World officially turns on Putin: Russia ordered to pay for Ukraine war as veto scuppered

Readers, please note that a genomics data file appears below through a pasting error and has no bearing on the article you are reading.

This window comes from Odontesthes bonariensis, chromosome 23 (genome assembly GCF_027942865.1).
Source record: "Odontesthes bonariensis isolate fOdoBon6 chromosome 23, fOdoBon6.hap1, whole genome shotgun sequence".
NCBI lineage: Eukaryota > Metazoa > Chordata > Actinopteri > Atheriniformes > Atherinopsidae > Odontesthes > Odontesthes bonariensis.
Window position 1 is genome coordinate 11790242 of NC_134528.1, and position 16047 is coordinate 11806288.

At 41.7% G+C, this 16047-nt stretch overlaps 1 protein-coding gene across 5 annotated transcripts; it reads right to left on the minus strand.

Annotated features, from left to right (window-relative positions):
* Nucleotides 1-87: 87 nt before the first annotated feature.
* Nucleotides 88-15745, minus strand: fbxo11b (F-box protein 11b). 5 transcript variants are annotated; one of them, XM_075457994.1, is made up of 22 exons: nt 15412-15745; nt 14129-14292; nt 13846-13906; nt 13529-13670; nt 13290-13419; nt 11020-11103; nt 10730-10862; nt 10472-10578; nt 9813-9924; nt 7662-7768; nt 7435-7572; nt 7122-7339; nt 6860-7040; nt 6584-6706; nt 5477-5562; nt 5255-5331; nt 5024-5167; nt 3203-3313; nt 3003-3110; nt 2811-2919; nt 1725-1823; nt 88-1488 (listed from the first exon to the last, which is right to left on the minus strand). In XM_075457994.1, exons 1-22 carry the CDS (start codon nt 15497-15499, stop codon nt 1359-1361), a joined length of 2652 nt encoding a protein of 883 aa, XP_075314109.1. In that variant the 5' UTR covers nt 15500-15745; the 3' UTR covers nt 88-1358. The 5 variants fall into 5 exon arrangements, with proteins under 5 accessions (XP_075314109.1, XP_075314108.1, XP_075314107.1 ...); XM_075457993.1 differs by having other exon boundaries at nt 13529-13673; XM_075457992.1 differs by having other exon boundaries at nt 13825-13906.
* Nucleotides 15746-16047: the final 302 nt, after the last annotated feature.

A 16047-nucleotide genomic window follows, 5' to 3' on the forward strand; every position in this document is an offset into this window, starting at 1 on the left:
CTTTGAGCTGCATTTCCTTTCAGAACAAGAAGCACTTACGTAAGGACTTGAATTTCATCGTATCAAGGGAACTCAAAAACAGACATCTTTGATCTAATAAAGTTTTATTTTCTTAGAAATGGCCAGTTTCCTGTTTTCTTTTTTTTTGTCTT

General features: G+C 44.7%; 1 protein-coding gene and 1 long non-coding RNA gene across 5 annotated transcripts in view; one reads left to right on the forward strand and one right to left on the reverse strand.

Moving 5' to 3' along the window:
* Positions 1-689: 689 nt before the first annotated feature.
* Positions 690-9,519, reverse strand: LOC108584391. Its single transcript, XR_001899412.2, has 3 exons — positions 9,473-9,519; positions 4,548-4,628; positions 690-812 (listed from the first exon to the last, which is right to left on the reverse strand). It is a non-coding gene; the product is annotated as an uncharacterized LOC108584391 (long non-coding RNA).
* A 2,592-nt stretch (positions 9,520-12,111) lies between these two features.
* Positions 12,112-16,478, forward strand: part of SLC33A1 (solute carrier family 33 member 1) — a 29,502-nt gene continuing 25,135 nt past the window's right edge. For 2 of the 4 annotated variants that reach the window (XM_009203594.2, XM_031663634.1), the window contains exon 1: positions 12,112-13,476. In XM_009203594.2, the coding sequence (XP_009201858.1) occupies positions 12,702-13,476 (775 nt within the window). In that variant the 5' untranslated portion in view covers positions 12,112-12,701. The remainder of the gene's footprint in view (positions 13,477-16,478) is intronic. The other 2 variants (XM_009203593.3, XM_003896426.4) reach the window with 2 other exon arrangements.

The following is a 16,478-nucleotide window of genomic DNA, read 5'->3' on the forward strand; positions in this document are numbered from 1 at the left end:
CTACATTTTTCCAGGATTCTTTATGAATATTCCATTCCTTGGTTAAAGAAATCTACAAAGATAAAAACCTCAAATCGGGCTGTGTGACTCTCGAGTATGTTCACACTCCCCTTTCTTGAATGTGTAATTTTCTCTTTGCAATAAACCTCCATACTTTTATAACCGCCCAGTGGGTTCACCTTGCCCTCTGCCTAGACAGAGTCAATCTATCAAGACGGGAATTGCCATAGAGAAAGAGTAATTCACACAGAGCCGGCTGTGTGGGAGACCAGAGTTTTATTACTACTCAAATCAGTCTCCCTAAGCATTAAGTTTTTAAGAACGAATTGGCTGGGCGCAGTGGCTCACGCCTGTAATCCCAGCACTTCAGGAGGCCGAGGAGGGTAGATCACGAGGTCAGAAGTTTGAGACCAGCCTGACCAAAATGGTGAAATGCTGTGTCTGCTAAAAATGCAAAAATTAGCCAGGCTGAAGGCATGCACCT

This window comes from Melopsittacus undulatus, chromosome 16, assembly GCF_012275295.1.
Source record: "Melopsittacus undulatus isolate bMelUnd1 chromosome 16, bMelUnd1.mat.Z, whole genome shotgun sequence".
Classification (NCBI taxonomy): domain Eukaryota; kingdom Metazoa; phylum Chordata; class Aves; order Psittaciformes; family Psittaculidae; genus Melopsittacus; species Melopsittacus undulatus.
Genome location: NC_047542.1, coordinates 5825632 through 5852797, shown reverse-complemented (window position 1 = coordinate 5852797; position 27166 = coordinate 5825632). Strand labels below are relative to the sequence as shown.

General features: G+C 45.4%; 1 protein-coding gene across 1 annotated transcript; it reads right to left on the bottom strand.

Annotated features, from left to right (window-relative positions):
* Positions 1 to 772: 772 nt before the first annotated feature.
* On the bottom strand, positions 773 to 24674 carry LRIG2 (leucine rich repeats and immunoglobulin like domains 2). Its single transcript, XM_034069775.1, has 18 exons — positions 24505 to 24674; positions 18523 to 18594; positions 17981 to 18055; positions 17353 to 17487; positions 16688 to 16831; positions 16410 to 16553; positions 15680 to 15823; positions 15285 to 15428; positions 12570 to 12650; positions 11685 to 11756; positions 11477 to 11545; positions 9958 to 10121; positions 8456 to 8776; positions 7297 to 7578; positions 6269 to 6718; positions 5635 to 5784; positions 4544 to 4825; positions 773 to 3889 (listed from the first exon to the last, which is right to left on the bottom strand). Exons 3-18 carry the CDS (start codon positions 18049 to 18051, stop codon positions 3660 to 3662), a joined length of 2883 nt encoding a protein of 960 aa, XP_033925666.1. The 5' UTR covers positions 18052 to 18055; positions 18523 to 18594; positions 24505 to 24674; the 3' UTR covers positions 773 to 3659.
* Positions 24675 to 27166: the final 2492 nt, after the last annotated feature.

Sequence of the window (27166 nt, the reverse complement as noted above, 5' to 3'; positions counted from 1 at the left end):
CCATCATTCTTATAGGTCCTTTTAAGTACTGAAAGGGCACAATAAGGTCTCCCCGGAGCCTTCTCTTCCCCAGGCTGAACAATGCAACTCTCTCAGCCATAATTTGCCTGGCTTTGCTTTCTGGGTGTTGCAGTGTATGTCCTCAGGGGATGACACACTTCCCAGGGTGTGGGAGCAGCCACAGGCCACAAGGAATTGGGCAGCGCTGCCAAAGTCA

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The UN’s General Assembly has approved a resolution calling for Russia to be held accountable for its invasion of Ukraine and violating international law, despite despot Vladimir Putin’s best efforts at avoiding repercussions for starting the war. Such repercussions include reparations paid by the dictatorship. The General Assembly is distinct from the 15-member Security Council, which is the UN’s most powerful body. Putin has been able to utilise his veto in the Security Council to block it from taking any action against Russia since the war began on February 24 – but he has no such power within the General Assembly, which has in the past adopted four resolutions critical of the invasion.The resolution, successfully voted through today, recognises the need to establish “an international mechanism for reparation for damage, loss or injury’” arising from Russia’s “wrongful acts” against Ukraine.The assembly’s member nations are being urged to cooperate with Ukraine in forming an “international register” in order to document claims and information on damage, loss or injury to Ukrainians.Unlike Security Council resolutions, General Assembly resolutions are not legally binding.However, they are considered a reflection of world opinion, and have demonstrated widespread opposition to Russia’s military action.It will also help to strengthen Ukrainian morale and facilitate Kyiv’s ability to report war crimes and other damages.READ MORE: Up to 15 percent of Russian forces still trapped in city of Kherson [REVEAL]There were 73 abstentions from the vote, in which 193 members could take part. The vote was 94 in favour of Russia being held accountable and 14 against it.Russia is widely expected to ignore the resolution.China voted against it, as did allies Belarus, North Korea and Iran – the latter of which has recently been supplying so-called “kamikaze drones” to aid Russian forces. A notable vote in favour of punishing Russia came from Turkey, which has previously aimed to act neutrally in the war and maintain a working relationship with the Kremlin.Before the vote, Ukraine’s UN Ambassador Sergiy Kyslytsya told the assembly that “Russia has tried its best to destroy Ukraine — in a very literal sense.”He cited Russia’s bombing and shelling of cities and villages since day one, “targeting everything from plants and factories to residential buildings, schools, hospitals and kindergartens” as well as roads, bridges, railways and almost half of Ukraine’s power grid and utilities in the last month alone. He also cited accounts of atrocities committed by Russians in the territory it occupied including murder, rape, torture, forced deportations and looting.“Ukraine will have the daunting task of rebuilding the country and recovering from this war,” Kyslytsya said. “But that recovery will never be complete without a sense of justice for the victims of the Russian war.”However, Russia’s UN Ambassador Vassily Nebenzia pushed assembly members to vote against the resolution. He labelled it “an attempt to legalise something that from the view of existing international law cannot be legalised”, adding it was “legally null and void”.Mr Nebenzia went on to accuse the West of “doing everything it can to provide a veneer of legitimacy” to start frozen, or what he referred to as “stolen” Russian assets, even accusing the General Assembly decision of acting “as a screen to hide this open robbery”.He warned that approval of the resolution “can only increase tension and instability in the entire world,” and said supporters of the resolution “will become implicated in illegal expropriation of sovereign assets of a third country.”

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